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Music

KUMD Album Review: Girl

Gril Ray Album
Girl Ray
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  British power trio Girl Ray began their studio career with their indie venture Earl Grey. It featured off-beat considerations of loss, longing, and love in a sound somewhere between pop and indie rock. After the album tour ended, members Poppy Hankin, Sophie Moss, and Iris McConnell stepped out of the music scene and into service and office jobs. Then Sophie began experimenting with writing songs over beats, and the group returned to the studio. The fruit of these sessions is their sophomore album Girl, a collection of handcrafted pop songs about love and friendship.

The title track “Girl” starts the album on a 1980s synthpop foot that the rest of the album deviates little from. A sweet keyboard line dances over sunny guitar licks and a pronounced drum machine beat, contrasting with the breathy vocals. It’s a bright intro about a developing crush that introduces Girl Ray’s shift from indie to Grande-inspired pop well. 

The album continues into varying but cohesive explorations of synth melodies and beats. The most successful songs on the record lean into their pop foundations; “Just Down the Hall” uses pronounced bass and bongo percussion to switch into a cloudier mood. The track features the lead singer’s lower range to great effect. Most of the songs on Girl rely on high-pitched melodies and Hankin’s airy vocals that tend to get lost in the instrumentations. More confident, clear vocal delivery may help elevate the melodies to tunes with some grip.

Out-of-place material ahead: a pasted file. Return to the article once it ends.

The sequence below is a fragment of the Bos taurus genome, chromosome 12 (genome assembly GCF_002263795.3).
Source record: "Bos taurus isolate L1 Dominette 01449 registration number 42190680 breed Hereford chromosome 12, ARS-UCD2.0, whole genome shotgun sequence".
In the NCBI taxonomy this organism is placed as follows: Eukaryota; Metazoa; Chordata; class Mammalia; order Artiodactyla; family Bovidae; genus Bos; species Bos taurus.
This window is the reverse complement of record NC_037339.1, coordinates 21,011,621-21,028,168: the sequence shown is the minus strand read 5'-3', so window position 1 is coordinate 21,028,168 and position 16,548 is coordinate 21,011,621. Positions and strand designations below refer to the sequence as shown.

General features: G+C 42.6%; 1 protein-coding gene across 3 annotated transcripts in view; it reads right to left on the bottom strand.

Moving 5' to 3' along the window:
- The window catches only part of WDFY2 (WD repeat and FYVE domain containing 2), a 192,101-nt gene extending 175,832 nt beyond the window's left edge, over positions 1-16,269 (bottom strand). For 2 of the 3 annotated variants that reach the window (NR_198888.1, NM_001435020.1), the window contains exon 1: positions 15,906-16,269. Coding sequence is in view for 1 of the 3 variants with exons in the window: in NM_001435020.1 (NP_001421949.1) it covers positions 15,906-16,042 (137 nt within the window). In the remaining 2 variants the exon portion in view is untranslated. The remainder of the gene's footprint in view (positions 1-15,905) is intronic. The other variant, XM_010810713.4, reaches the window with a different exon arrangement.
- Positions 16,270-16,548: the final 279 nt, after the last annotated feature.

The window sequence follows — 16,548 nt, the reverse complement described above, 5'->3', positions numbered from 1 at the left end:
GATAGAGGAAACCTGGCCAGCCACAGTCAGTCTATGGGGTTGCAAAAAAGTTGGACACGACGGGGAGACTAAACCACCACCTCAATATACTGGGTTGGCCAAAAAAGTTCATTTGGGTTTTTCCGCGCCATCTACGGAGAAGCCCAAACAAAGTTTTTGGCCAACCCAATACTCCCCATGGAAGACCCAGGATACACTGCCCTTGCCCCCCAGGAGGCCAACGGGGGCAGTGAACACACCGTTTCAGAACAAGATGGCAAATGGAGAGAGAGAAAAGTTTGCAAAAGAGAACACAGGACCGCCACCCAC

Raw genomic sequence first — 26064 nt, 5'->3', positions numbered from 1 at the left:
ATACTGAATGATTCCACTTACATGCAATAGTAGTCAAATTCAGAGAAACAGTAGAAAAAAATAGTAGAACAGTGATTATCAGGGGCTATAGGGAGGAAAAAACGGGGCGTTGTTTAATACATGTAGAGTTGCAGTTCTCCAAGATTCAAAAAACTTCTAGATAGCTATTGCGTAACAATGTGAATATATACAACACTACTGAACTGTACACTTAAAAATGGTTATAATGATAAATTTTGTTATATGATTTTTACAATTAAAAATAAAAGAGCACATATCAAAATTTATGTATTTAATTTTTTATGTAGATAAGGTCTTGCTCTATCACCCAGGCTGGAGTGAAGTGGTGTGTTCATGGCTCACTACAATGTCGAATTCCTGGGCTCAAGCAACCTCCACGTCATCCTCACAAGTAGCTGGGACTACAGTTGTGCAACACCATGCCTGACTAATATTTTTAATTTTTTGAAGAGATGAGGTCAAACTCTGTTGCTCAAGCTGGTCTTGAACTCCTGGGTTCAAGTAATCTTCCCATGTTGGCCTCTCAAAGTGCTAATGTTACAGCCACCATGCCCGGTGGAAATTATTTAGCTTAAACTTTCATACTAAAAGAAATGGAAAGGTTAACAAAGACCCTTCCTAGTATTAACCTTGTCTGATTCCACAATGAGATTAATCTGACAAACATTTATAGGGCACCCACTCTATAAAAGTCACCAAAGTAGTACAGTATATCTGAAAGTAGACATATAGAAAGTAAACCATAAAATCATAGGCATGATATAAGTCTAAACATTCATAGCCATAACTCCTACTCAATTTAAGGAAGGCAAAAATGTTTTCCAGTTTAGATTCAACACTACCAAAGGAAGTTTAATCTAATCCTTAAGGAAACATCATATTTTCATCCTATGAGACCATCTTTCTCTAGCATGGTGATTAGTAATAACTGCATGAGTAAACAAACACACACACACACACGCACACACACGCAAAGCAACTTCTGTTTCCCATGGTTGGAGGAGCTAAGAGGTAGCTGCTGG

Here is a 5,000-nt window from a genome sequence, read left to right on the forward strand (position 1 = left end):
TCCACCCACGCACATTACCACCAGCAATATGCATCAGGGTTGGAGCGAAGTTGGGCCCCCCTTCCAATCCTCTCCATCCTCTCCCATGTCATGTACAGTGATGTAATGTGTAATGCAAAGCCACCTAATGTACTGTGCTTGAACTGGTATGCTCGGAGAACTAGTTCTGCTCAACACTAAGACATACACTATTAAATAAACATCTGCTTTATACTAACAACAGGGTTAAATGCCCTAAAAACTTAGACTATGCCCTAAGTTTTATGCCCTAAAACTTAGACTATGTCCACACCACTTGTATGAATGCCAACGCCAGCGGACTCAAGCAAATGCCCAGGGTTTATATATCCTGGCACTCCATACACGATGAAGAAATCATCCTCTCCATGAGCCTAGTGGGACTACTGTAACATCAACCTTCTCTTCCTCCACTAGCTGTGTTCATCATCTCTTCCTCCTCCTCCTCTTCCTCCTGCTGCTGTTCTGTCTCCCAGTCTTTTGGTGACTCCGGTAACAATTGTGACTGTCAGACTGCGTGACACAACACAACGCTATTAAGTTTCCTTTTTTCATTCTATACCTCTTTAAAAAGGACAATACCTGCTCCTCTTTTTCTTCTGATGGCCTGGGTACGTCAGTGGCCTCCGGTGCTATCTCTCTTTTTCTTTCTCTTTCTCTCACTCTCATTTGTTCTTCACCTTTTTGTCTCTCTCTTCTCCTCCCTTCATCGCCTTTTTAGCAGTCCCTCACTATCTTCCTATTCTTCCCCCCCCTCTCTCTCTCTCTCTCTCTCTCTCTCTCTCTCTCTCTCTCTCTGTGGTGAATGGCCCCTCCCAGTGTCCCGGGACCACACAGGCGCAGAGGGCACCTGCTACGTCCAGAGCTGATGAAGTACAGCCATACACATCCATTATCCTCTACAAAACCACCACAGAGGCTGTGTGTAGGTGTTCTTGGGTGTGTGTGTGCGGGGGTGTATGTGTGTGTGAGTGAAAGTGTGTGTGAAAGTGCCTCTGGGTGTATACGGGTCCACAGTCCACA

Highlight track “Takes Time” takes a turn for the hip-pop, featuring English rapper PSwuave and her confident, engaging flow. Her verses provide a needed shift in sound; it’s a moment of adventure and genre-bending that Girl Ray would do well to revisit in the future. The stumbling 8-bit keyboards and dynamic changes in song texture further set the song apart. “Keep It Tight” wouldn’t sound out of place playing on a ‘90s R&B station, featuring sassy, funny, empowering lyrics about sisters before misters. The lyrics here, and across the whole album, are a cut above those on an average synthpop release; they write about friendship, love, and joy without traipsing into the cliché or saccharine. 

Songs like “Let It Go” and “Show Me More” are pretty enough but ultimately shapeless. The former includes interesting synth and flute noodling, but lacks a compelling hook or beat to hold it together. More organic, piano-led songs like “Go to the Top” and the closing track “Like the Stars” are sonic standouts that fall into the same trappings as their siblings. Lovely violin and flute lines, tuneful vocals, and soulful lyrics only take a song so far if the pieces don’t fit together. Girl Ray’s evolution towards pop suits them well, but their songwriting can only rely on beats and summery guitar so much before they need something with more bite and structure.

 

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